In order to compete in the 21st century developing a global supply chain strategy is necessary. Advances in technology has opened previously closed markets to small and medium enterprises (SMEs) that otherwise lacked the resources to compete globally. Along with the ability to compete globally SMEs need to develop capabilities for managing their environmental impact.
Operating across boarders requires firms to meet certain environmental standards. Products must clear customs to move across borders, therefore, firms are more aware of and responsive to environmental issues that may delay deliveries. Environmental responsibility should be viewed as an extension of quality as it has many of the same characteristics of quality improvement programs.
Organizational awareness of environmental impact is directly related to four things: geographic location, governmental pressures, organizational structure, and type of service or product the firm provides.
Where a firm is located impacts environmental performance, because some countries have more regulations than others. Developing countries are likely to have fewer regulations than developed countries. Also countries who have signed treaties under the influence of the United Nations (UN) or who have ratified the Kyoto Treaty must adhere to guidelines and have success with setting, meeting, and maintain environmental objectives. Nongovernment organizations have less influence than governments enforcing environmental standards, but they are important because they help businesses set and meet environmental goals. Public firms, such as manufacturers, are more likely to implement green strategies especially in countries that are environmentally aware.
Smaller private firms that are not in the public eye have less pressure to reduce environmental impact. However, firms with global supply chains and outsourcing strategies are forced to monitor environmental impact to reduce risk. Environmental awareness in global supply chains also affects which suppliers a firm is willing to use. Suppliers receive pressure from buyers to reduce impact. Customer trends and demands are another factor that pressure firms to develop green strategies. Customer demand creates reciprocal dynamics. This means that when a firm develops a green product it generates public interest through marketing and gains competitive advantage if customer needs are met.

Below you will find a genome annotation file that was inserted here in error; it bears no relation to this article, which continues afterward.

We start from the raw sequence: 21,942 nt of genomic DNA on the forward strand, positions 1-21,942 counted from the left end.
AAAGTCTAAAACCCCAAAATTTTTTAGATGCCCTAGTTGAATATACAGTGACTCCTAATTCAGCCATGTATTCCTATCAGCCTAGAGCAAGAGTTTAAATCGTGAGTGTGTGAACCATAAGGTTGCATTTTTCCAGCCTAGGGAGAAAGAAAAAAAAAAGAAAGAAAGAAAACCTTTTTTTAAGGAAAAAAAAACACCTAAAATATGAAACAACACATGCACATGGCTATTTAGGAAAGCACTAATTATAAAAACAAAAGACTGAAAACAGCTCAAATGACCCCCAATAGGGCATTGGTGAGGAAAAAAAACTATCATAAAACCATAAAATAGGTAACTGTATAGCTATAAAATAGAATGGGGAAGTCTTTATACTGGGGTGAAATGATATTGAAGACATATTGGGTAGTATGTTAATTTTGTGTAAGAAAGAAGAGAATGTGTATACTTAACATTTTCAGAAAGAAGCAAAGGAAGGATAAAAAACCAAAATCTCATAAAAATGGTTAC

This is why the type of service or product provided impacts environmental practices, because a customer driven firm is more likely to engage in customer approved activities (protecting the environment) than a commodity-oriented firm. Competition also works as a catalyst to reduced environmental impact. When one competitor implements environmental strategies others will respond in an effort not to be left behind, miss an opportunity, and as a way to not unintentionally give away market share by not appropriately responding.
Increasingly complex supply chains make it difficult to implement and sustain environmental management, because of increased production distributed in multiple sites and autonomous partnerships. Management of green and global supply chains needs to be coordinated to achieve the desire affect. The whole supply chain needs to engage in green initiatives to gain competitive advantage. Firms may encounter barriers to green implementation and subsequent benefits if suppliers are resistant to implementing green initiatives.
Barriers to SMES Adopting Green Initiatives
SMEs are resistant to implementing green initiatives because many lack the resources (people, money, or knowledge). While much research has been done on environmental management in supply chains, little research has focused on green supply chain management in SMEs. The lack of information focusing on green supply chain management in SMEs acts as a deterrent, especially for SMEs with limited resources. Additional reasons SMEs may not engage in green supply chain management include:
• Lack of environmental awareness,
• Belief that environmental practices cost more than it pays,
• Belief that it is time consuming to implement green initiatives.
Training, effective research, and education are necessary to assist SMEs in effectively implementing green programs.
In the past SMES were not under pressure to engage in environmental initiatives, since SMEs have little individual impact on the environment. However, SMEs supplying large organizations are now under pressure from those organizations, seeking to green entire supply chains, to conform to environmental standards. Laws and large customers (such as Wal-Mart) are starting to demand that smaller firms reduce environmental impact.
Larger firms often invest in the environmental capacity of smaller suppliers because the environmental goal of the larger firm can not be met without increasing the environmental capacity of the supplier. It is crucial for SME suppliers to be involved in green initiatives, because a green supply chain is hard to achieve without full participation. Suppliers not engaged in green initiatives present a risk to larger firms pursuing green initiatives.